As the 2023 Summer season came to a close, conflict arose again over public access to beaches at two locations in New Jersey.
This is an issue on which the American Littoral Society has repeatedly taken a stand, through lawsuits against entities attempting to limit public access and by helping to develop state laws that define what constitutes meaningful access.
On August 10, 2023, the Ocean Grove Camp Meeting Association – a Methodist organization that owns the land occupied by Ocean Gove, NJ – was warned in writing by the NJ Department of Environmental Resources that its practice of putting up chain-and-pad-lock at beach access on Sunday mornings was a violation of state law.
Then, in early September, almost all beach entrances in Point Pleasant Beach were abruptly closed by Jenkinson’s, a private company that owns the boardwalk and dry-sand area of the beach, as well as an aquarium and other attractions in the town.
"The beach is a public resource for all of us, not only swimmers and bathers, but also fisherman, surfers, birders and many other users, whose use is not confined to the summer season or normal business hours," said Tim Dillingham, Executive Director of the American Littoral Society. "Blocking public access to our beaches for any reason—whether it be to promote a private or financial interest, religion or exclusivity—is contrary to the inherent right of the public to access the shore."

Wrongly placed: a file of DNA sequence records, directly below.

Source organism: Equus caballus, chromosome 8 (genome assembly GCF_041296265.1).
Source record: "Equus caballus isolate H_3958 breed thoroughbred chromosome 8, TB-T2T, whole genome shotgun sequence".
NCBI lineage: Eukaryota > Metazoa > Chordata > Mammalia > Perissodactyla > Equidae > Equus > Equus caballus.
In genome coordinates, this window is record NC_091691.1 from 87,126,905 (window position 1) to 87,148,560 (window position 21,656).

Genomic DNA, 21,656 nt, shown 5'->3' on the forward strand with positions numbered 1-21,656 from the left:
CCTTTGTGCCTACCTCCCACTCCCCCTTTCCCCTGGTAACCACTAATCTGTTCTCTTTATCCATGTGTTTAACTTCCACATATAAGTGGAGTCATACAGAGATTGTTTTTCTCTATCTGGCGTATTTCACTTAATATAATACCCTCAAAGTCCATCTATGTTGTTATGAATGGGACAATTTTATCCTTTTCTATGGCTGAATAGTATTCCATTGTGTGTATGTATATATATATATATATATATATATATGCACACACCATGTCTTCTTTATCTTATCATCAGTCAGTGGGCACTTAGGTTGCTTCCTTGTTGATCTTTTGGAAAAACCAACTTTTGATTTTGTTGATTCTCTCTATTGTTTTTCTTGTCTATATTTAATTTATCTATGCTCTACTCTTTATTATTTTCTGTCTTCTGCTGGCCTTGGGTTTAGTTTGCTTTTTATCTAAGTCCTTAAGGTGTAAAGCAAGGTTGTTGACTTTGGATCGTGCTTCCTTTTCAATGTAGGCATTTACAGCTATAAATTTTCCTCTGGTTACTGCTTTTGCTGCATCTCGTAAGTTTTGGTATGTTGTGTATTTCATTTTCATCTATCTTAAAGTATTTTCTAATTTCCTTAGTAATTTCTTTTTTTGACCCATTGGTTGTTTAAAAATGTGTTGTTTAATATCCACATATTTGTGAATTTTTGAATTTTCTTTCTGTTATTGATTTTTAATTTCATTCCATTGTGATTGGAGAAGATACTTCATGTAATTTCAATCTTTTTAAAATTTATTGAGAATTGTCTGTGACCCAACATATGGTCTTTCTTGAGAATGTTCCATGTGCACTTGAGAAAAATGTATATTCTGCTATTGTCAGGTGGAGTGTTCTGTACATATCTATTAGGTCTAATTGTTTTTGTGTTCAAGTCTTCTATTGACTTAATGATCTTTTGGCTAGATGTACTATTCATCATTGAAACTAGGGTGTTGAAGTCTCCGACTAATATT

Ocean Grove is an unincorporated section of Neptune that began as a Christian “camp meeting” in the late 1800s. Through a special charter with Monmouth County, it operates as a largely independent town and does not allow access to the beach before noon on Sundays.
According to the nonpartisan community group Neptune United, beachgoers arriving before noon on Sundays have been confronted by defenders of the meeting association’s policy and asked to leave the beach.
Point Pleasant Mayor Paul M. Kanitra said Jenkinson’s unilaterally made the decision because of a drowning at an unguarded beach in 2020 that resulted in a wrongful death lawsuit by the family of the deceased.
The American Littoral Society has promoted public access to and use of our beaches and shorelines for many years. In 2018, Dillingham was selected to co-chair a task force on public access, which culminated in the creation and adoption of the NJ Public Trust Doctrine Act of 2018.
The Public Trust Doctrine Act codifies state obligations to ensure that the public has meaningful access to, and use of, the shoreline, tidal waters and other areas subject to the Public Trust Doctrine — including to tidal waterfront areas in the northern part of the state such as the Hudson River, where rampant development has walled off large sections of the waterfront. The law likewise provides authority to address chronic problems limiting public access to tidal waters throughout New Jersey and provide needed policy direction to the Department of Environmental Protection to administer the regulations.
The Littoral Society was also a participant in the landmark NJ Supreme Court case Raleigh Avenue Beach Association v. Atlantis Beach Club and has even been invited by the Appellate Division of the New Jersey Superior Court to file an amicus brief on matters concerning public access to the Jersey Shore.
"We can certainly accept that during credible and immediate threats to public health, safety and welfare, public access may need to be temporarily suspended," Dillingham said. "What we are seeing now, however, are attempts to close certain beaches in a manner that is not temporary, nor tied to any specific, immediate threat. Such closures violate the rights of the public and need to be addressed with urgency."